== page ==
On the other hand, at 24 weeks, the fetus is still not sentient and does not have the ability to feel pain. In addition, aborting a pregnancy does not end an independent life that has already begun; rather, it simply ends the potential for life. Harming a potential life must be judged differently from harming an actual life (that of the mother). So there is some support for the idea here that the concerns of the mother should weigh for more than those of the fetus.
To summarise: While it is implausible to think of a cluster of eight or sixteen cells as a human being, things become more complicated in later stages of pregnancy. Clearly, killing a baby shortly before birth would be murdering a human being. The problem is to decide at which precise point in the development of the fetus it is plausible to see it as a separate human being, rather than as a part of the mother’s body. This decision is largely influenced by one’s culture and other political, philosophical and theological assumptions and has little to do with science.
Abortion is sometimes necessary to save the mother’s life
Abortion is sometimes necessary to save the mother’s life, causing a conflict between the most fundamental rights of the mother and the fetus.
The mother has a right to life, liberty, and security, while the fetus only potentially has these rights as a future human being. However, if the two rights conflict, we would normally think that the mother’s rights take precedence because she is already a fully developed human being, and also because others depend on her. The mother is embedded in a social environment in which she has particular roles and duties, and these must also be taken into account: she might have a job, for example, that depends on her. She might have a family that needs her to be available for them. Or she might have any number of other obligations that are important to society or to particular other people.
The fetus, on the other hand, is not yet a conscious human being and does not have any rights or responsibilities. Therefore, in the case of a conflict between the rights of the mother and the fetus, we are often justified in prioritising the mother’s life and wellbeing.
Abortion: Is it sometimes better not to be born?
Utilitarianism is the belief that the best course of action is the one that maximizes utility, or happiness. In other words, utilitarianism is all about achieving the greatest good for the greatest number of people. When applied to the question of abortion, utilitarianism would say that in some situations, it is better for the child not to be born. This is because if the child is born into a family that is too poor to provide for it, or it is born in a war zone, or the parents are ill or unable to raise the child, then the child’s life will likely be full of suffering.
Thus, in order to minimize suffering and maximize happiness, it might be better for all if the child is not born. Of course, this is only a general utilitarian perspective, and there will be many individual factors to consider in any given situation. But overall, utilitarianism would say that in some cases, it is better for a child not to be born than to be born into difficult conditions that will make a future happy life unlikely.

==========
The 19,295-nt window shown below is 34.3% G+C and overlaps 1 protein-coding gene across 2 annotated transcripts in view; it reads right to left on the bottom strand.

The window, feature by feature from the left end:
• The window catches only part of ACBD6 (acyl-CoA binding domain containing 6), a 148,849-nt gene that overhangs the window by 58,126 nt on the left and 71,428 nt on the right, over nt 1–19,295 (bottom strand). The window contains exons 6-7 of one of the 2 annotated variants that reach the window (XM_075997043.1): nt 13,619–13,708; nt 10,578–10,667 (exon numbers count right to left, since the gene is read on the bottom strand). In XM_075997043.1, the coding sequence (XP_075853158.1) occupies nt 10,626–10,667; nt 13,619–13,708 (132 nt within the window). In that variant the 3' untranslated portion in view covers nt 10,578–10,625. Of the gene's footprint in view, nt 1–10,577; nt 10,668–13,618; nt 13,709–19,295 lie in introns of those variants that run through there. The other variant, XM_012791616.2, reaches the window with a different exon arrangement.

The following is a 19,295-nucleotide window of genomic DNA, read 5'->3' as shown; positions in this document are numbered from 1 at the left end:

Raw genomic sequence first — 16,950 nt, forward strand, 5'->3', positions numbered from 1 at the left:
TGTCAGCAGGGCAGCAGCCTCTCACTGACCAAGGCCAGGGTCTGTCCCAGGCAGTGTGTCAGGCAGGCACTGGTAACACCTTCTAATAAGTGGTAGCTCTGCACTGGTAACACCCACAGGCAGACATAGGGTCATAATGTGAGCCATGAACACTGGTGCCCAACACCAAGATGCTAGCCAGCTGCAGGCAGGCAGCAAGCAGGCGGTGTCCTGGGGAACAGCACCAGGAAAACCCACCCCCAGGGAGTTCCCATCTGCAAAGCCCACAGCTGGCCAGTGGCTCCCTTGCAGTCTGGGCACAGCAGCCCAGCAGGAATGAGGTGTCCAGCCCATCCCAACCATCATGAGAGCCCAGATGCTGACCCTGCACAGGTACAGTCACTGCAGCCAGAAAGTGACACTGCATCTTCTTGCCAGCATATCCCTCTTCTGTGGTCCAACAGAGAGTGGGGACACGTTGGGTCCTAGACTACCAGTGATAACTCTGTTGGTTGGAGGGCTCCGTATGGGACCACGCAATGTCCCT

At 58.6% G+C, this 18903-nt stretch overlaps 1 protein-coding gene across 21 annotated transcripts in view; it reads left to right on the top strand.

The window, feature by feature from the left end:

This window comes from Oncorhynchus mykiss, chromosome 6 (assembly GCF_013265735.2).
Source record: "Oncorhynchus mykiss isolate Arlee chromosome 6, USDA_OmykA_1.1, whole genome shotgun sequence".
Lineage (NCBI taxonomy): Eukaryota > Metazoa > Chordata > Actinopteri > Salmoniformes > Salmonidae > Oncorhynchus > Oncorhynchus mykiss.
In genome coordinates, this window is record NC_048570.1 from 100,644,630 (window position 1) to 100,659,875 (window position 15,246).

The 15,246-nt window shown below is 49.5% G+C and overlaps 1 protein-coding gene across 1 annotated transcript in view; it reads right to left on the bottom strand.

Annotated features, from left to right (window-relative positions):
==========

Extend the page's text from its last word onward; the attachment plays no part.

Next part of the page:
This thought also applies to predictable disabilities and hereditary illnesses of the child. If we can predict that the child’s life is likely to be one of particular hardships because of some genetic condition, then this would be a utilitarian argument towards not bringing this child into existence.
Of course, all these arguments have to be applied with some common sense. We can not expect every child to have a perfect genetic make-up. Some humans are taller or shorter than others, some are more beautiful or ugly according to the standards of their societies. We cannot argue that it would be right to abort all but the most perfect children. “Normal,” happy human lives are available to a wide range of human beings. If exaggerated, this argument might be used to promote eugenics, the idea that only “perfect” children should be born (or that parents or society should actively select for desirable genetic features of future children). This would not be a good thing for many reasons, related to both social justice, human dignity and value, and the biological resilience of a genetically varied population. So we have to be a little careful about how we argue this point.
Additional arguments against abortion
Does abortion cause danger to the mother?
Another argument against abortion is that it can lead to emotional and psychological distress for the woman who undergoes the procedure. This distress may be caused by feelings of guilt, regret, or sadness. Some women may also experience physical complications after an abortion.
The fact is, though, that legal and professionally conducted abortions pose very little risk to the mother. According to Amnesty International, legal abortions are actually statistically safer than childbirth. The risk comes mainly from illegal abortions that are performed by underqualified practitioners in unsuitable surroundings and with dangerous methods.
At the same time, the legality of abortion does not change the percentage of abortions performed:
And regardless of whether abortion is legal or not, people still require and regularly access abortion services. According to the Guttmacher Institute, a US-based reproductive health non-profit, the abortion rate is 37 per 1,000 people in countries that prohibit abortion altogether or allow it only in instances to save a woman’s life, and 34 per 1,000 people in countries that broadly allow for abortion, a difference that is not statistically significant. – (Amnesty International)